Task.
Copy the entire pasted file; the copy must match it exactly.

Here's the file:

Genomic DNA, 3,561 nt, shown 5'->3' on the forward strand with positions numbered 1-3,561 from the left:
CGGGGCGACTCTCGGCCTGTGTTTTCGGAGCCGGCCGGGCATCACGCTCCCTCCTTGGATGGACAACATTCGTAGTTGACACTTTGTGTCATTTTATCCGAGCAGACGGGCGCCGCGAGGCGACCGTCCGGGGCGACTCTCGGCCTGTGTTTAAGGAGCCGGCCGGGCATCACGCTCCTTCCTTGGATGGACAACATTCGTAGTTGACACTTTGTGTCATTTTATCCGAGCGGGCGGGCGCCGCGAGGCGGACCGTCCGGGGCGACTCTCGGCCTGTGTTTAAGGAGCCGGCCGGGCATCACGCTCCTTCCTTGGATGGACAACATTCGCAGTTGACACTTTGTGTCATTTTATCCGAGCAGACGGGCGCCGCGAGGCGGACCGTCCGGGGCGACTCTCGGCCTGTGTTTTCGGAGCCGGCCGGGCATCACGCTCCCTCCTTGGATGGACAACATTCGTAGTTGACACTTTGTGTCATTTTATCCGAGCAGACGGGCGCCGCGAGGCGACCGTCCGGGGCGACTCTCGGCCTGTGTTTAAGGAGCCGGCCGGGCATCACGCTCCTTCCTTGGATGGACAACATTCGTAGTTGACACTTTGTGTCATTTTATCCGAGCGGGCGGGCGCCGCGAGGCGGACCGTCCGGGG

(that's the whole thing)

Genomic DNA, 3,561 nt, shown 5'->3' on the forward strand with positions numbered 1-3,561 from the left:
CGGGGCGACTCTCGGCCTGTGTTTTCGGAGCCGGCCGGGCATCACGCTCCCTCCTTGGATGGACAACATTCGTAGTTGACACTTTGTGTCATTTTATCCGAGCAGACGGGCGCCGCGAGGCGACCGTCCGGGGCGACTCTCGGCCTGTGTTTAAGGAGCCGGCCGGGCATCACGCTCCTTCCTTGGATGGACAACATTCGTAGTTGACACTTTGTGTCATTTTATCCGAGCGGGCGGGCGCCGCGAGGCGGACCGTCCGGGGCGACTCTCGGCCTGTGTTTAAGGAGCCGGCCGGGCATCACGCTCCTTCCTTGGATGGACAACATTCGCAGTTGACACTTTGTGTCATTTTATCCGAGCAGACGGGCGCCGCGAGGCGGACCGTCCGGGGCGACTCTCGGCCTGTGTTTTCGGAGCCGGCCGGGCATCACGCTCCCTCCTTGGATGGACAACATTCGTAGTTGACACTTTGTGTCATTTTATCCGAGCAGACGGGCGCCGCGAGGCGACCGTCCGGGGCGACTCTCGGCCTGTGTTTAAGGAGCCGGCCGGGCATCACGCTCCTTCCTTGGATGGACAACATTCGTAGTTGACACTTTGTGTCATTTTATCCGAGCGGGCGGGCGCCGCGAGGCGGACCGTCCGGGG